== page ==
Printable Recipe

2 jars green tomatillo salsa (at least 20 oz. total)
5 large sweet potatoes (or 8 regular ones), peeled and cut into large cubes
1 large yellow onion
2 8 oz. packages sliced mushrooms
4 packed cups chopped kale (you could even use more)
2 cans black beans, or 4 cups freshly cooked
6 tbsp blackstrap molasses
2 tbsp tahini or almond butter (optional, but makes the filling nice and creamy)
1/2 cup fresh cilantro, chopped
4 tbsp lime juice
1 tsp salt (to taste)
2 tsp cumin
4 tsp chili powder
Black pepper to taste
8 large whole grain tortillas (with sides trimmed off) or 12 small corn tortillas
1 cup or so Daiya pepperjack or cheddar cheese (optional)

Pre-heat oven to 350 degrees.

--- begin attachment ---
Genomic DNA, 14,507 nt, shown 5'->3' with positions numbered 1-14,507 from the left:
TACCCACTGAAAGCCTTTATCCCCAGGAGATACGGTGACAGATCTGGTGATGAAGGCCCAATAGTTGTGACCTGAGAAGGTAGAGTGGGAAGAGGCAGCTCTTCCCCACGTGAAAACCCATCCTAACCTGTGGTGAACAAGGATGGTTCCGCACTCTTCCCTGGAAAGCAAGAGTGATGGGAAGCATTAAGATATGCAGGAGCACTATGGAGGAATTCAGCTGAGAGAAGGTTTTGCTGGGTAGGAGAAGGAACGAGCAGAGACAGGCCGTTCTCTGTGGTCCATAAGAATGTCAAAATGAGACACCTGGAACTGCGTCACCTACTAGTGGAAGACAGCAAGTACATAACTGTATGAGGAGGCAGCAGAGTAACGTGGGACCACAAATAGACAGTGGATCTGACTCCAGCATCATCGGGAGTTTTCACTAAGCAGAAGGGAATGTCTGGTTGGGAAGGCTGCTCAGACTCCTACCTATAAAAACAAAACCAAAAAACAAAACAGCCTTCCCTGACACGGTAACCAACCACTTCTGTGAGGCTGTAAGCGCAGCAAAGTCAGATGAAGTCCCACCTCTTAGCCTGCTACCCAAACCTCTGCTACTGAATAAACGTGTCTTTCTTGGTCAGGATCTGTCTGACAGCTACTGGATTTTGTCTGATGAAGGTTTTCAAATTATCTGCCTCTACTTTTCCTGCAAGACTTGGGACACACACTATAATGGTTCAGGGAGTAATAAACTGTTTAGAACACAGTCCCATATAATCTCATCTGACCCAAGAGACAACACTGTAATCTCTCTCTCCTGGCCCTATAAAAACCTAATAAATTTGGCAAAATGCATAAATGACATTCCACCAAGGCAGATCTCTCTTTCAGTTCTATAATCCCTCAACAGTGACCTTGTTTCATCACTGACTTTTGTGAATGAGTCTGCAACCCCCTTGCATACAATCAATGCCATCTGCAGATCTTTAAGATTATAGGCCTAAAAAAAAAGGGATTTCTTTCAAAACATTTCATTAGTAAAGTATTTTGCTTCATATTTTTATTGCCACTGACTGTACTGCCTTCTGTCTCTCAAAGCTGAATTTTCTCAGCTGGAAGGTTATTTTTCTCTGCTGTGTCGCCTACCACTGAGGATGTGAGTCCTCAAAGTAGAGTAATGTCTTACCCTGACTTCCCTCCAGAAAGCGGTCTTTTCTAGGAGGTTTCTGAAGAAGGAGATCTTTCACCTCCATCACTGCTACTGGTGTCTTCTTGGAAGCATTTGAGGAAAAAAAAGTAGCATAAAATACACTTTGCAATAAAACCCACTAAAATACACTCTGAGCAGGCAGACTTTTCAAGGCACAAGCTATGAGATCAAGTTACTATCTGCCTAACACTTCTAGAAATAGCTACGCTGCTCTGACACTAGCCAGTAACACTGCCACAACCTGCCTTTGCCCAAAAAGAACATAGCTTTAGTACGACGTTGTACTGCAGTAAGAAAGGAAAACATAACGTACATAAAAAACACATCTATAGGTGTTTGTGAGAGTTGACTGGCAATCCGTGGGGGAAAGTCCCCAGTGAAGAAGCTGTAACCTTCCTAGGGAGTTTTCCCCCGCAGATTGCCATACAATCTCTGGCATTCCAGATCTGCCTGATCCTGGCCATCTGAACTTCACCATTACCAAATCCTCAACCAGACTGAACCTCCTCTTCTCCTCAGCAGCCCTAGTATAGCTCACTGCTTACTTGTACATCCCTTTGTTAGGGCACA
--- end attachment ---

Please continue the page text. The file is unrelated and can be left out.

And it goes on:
Boil a large pot of salted water, and add the sweet potatoes. Cook till they�re fork tender, and drain. Transfer to a very large bowl.

Saute onion with a few tablespoons of vegetable broth. Add broth as needed during saute process. When they�re tender and light brown, add the mushrooms and kale and stir. Cook, stirring frequently, until kale is tender.

Mash sweet potatoes, but leave them a little chunky.  Add cilantro, black beans, molasses, tahini or almond butter (if using), lime juice, salt, cumin, chili powder, and black pepper, and stir.

Coat the bottom of a 9x13 casserole dish with tomatillo salsa.

Assemble your enchiladas by rolling about 1/8 of the filling into each of your large tortillas (adjust proportions if using small corn tortillas) and laying them side by side into the baking dish. Cover them with the rest of the the tomatillo salsa (they�s supposed to be smothered).

Bake for about 30 minutes. Remove from oven and sprinkle with cheese. Return to oven and bake until cheese has melted and enchiladas are hot (if you make the enchiladas ahead and refrigerate them before baking, you�ll need to bake them for at least 45-60 minutes before the cheese step).

So what do you think would be a good name for my kitchen?